With Marvel's The Avengers just weeks away from hitting theaters, one would think all hands involved in the film would be focused on the task at hand. However, fans are always thinking ahead (and studios are now too), and talk of Avengers 2 began even while story details of the first film were still being hammered out.
We've already heard Marvel Studios president Kevin Feige talk about possible new characters in Avengers 2, and today we have a bit from the film's writer/director Joss Whedon about how he would craft the sequel.
Whedon told SFX how he would handle the "Go bigger" policy when it comes to blockbuster sequels:
"By not trying to [go bigger]. By being smaller. More personal, more painful. By being the next thing that should happen to these characters, and not just a rehash of what seemed to work the first time. By having a theme that is completely fresh and organic to itself."
At the risk of starting a geek feud, that approach Whedon describes is arguably the same one that has made Chris Nolan's Batman films so good (at least, in my opinion). Batman Begins and Dark Knight each tell a complete, thematically rich, self-contained story (with a few intersecting threads) and each has its own unique color palette, narrative structure and tone. You truly got a fresh experience with a Nolan Bat sequel - and from the looks of it, The Dark Knight Rises will be a standalone creation as well. Marvel would do well to follow that example with Avengers 2 - not to mention, the second round of standalone character films the studio has on the way (Iron Man 3, Captain America 2, and Thor 2).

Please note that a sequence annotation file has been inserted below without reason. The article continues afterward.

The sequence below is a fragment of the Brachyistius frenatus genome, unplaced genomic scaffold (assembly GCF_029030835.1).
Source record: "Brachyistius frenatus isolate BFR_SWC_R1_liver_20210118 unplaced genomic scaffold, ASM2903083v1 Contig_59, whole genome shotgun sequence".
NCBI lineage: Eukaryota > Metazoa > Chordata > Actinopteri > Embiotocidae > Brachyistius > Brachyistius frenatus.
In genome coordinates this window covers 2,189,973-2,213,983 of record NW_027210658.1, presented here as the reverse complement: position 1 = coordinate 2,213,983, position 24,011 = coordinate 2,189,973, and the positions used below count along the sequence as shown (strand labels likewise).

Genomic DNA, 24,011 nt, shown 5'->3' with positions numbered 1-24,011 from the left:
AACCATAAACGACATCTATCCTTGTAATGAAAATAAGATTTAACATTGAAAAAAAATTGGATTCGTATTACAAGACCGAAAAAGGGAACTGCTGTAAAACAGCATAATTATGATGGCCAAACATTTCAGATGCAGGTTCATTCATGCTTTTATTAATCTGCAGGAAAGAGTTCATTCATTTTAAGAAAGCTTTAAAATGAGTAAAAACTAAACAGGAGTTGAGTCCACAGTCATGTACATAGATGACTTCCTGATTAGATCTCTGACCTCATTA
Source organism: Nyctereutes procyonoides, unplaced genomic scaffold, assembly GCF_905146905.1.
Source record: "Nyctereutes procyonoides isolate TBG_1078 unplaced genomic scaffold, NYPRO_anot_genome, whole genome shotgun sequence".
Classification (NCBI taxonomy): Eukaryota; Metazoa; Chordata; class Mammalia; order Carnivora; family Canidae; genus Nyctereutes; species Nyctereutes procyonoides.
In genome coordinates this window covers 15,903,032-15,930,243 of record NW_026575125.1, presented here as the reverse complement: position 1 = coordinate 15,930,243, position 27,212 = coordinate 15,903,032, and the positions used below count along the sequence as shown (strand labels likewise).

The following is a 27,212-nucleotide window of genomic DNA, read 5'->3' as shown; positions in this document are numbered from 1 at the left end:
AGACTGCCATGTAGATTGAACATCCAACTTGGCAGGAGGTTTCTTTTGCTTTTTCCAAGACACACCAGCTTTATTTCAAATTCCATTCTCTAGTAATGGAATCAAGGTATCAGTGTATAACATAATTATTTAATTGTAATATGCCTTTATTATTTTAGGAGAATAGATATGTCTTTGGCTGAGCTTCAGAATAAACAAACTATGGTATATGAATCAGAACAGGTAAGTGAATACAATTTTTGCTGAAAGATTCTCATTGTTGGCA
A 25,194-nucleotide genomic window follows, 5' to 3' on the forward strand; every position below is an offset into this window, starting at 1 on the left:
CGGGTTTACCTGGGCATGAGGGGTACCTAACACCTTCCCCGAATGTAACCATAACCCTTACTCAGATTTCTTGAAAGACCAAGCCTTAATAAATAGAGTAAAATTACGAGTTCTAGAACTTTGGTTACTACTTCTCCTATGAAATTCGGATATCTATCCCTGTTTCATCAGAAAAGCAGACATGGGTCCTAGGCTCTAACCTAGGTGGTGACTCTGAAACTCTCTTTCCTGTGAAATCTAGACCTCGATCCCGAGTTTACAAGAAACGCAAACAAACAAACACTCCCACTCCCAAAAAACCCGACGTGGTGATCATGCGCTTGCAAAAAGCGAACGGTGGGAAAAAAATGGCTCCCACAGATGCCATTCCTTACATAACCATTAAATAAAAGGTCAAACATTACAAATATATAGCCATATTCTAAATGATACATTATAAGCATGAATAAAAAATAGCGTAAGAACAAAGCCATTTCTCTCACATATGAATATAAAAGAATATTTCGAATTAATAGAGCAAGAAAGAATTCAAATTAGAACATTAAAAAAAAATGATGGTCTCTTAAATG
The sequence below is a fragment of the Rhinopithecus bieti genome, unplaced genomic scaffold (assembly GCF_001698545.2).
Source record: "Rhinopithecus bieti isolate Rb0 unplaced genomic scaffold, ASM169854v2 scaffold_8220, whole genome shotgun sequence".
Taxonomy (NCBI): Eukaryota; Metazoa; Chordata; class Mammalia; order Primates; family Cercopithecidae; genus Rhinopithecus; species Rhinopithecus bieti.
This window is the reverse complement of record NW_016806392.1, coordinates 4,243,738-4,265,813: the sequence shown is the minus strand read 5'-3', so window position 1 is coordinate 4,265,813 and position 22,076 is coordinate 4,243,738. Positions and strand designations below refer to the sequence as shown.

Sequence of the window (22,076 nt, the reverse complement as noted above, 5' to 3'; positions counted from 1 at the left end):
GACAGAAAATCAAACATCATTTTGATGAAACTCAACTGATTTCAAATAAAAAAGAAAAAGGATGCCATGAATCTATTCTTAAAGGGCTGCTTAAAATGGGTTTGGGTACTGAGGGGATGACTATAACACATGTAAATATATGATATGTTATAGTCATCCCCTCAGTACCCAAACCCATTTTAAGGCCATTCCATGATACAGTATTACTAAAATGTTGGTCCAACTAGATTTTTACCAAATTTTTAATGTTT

Of course, some fun-loving superhero movie fans will automatically cry foul at Whedon's suggestion that an Avengers film should be "more personal, more painful," but so it goes. The director went on to also talk about what his goal was, in regards to giving each of the Avengers members their due development:
"I want to know what makes them tick, what makes them flawed, what makes them fight - and ultimately, what makes them awesome. I go to these movies for those moments when the heroes define themselves, either through action or deliciously overwritten speeches."
While we're a little wary about the "overwritten speeches" part, it's good to hear that the man writing and directing this flick has a general interest and knowledge of the characters he's playing with. The Avengers trailer that recently premiered pretty much sold the world on seeing this film, but the fact that we could get a rich and fulfilling character piece along with the epic action is pretty sweet.
The Avengers will be in theaters on May 4, 2012.
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